What I saw in Mosul: 'Here, there is no hope, no water, no food'
Driving through Mosul was like passing through scenes from a post-apocalyptic Hollywood movie.
Everywhere I could see, there was evidence of the ongoing battle. Spent bullet and rocket casings littered the ground, as did the shells of vehicles which had been used as car bombs.
Driving through Mosul was like passing through scenes from a post-apocalyptic Hollywood movie
Almost all the buildings which lined the streets had been destroyed or charred by fire and there was no one in sight, except for the odd ambulance or military hummer racing at high speed.
Suddenly, as we got closer to newly liberated areas, people started to emerge from their homes and chase our convoy full of flour, water and basic food items.
Children ran towards us smiling and cheering, holding up their fingers into the peace sign, hoping that by doing so, they would receive something. Looking closer you could see the fear and apprehension on their faces. Having survived two years of life under the Islamic State (IS), they did not know what to expect from their new visitors.
Weeks into the Iraqi government's offensive to oust IS from the city in the 'Battle for Mosul', a group of friends and I, who are all originally from Iraq, decided that we needed to do something. Each of us have family and close friends still trapped inside and so, in the last weeks of November, we found ourselves in Mosul, trying to get aid to people who needed it most.
To date, the Iraqi forces, backed by Western allies, have just about managed to clear the outskirts of the eastern side of the city from IS fighters. Although progress is slow, it is steady.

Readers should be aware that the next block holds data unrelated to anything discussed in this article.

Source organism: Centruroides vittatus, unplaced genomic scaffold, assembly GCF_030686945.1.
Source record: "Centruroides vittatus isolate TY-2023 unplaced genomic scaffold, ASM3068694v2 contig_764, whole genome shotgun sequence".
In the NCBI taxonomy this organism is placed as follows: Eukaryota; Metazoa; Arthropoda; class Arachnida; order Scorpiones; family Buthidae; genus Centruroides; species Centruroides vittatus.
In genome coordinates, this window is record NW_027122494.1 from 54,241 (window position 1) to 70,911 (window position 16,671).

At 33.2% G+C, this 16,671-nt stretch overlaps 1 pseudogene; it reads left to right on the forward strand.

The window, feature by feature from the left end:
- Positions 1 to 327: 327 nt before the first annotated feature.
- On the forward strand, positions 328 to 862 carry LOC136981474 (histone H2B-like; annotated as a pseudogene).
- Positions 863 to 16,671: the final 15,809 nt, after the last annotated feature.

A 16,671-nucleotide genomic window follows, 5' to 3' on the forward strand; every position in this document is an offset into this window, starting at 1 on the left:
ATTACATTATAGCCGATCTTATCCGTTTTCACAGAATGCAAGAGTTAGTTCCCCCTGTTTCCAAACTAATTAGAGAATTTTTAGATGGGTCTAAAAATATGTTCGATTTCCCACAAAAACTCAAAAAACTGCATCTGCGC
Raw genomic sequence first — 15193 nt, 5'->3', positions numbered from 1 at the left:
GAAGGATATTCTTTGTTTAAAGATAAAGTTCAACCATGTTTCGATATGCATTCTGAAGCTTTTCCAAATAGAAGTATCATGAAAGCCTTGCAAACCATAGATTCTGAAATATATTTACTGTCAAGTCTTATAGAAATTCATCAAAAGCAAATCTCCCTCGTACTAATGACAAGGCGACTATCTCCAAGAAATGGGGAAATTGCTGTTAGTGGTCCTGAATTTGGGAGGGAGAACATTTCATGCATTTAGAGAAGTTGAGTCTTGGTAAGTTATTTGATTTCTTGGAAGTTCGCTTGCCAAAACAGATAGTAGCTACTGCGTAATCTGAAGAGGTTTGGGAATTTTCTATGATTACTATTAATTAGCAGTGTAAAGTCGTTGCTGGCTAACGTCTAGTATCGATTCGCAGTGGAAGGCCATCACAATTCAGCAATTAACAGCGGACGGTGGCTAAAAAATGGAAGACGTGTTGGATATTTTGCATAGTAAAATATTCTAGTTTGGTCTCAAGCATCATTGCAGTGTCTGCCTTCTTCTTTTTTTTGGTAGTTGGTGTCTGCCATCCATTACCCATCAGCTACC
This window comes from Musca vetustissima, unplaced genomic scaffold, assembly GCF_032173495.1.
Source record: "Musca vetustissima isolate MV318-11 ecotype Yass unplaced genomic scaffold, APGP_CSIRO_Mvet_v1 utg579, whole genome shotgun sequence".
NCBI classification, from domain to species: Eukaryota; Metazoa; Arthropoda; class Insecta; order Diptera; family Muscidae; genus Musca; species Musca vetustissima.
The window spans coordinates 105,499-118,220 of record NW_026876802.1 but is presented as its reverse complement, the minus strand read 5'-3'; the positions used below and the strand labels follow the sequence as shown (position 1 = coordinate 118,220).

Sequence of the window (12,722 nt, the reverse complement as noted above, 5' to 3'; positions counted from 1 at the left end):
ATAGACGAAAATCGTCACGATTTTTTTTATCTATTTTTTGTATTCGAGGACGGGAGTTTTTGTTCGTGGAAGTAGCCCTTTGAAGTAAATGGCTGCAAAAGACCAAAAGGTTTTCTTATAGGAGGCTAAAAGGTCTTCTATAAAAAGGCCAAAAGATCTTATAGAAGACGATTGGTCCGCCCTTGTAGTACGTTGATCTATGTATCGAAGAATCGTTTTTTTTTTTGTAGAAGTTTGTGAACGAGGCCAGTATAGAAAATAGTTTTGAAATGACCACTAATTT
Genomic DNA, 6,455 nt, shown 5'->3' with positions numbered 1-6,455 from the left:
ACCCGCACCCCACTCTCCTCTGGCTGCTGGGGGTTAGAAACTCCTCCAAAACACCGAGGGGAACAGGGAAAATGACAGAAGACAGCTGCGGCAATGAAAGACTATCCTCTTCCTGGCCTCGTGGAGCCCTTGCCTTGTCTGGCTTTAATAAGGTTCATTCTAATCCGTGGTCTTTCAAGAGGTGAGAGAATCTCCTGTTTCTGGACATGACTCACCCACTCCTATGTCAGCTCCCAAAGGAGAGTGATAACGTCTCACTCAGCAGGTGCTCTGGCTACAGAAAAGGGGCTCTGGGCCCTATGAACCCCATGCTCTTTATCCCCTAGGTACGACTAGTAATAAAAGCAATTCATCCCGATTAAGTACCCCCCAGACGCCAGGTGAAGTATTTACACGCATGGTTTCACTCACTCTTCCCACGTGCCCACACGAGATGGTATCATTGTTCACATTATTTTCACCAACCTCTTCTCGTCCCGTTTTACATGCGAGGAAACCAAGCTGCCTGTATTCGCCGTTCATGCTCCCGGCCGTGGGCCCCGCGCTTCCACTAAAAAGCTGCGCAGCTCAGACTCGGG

However, far from the military gains and losses, the humanitarian situation is dire, and getting worse day by day. The two million civilians trapped inside the city including family and close friends are subject to horrid living conditions.
They have limited access to basic necessities such as food and electricity and with winter approaching, sources of warmth. Recent reports estimate that half a million people have no access to clean running water.
Outside of the city, the UN estimates that around 75,000 residents have fled, a figure that rises daily as people continue to stream into the refugee camps just on Mosul’s outskirts.
A generation robbed
Our original plan was to deliver aid to internally displaced people in the refugee camps in the north of Iraq.
Local officials, UN representatives and other NGOs, explained to us that newly liberated areas of the city had yet to receive any aid what so ever. Therefore, their need was greater and it was decided that we would enter the areas and distribute what we could.
New arrivals faced the prospect of winter trapped inside a tent in the middle of the Iraqi desert where temperatures could often plummet well below freezing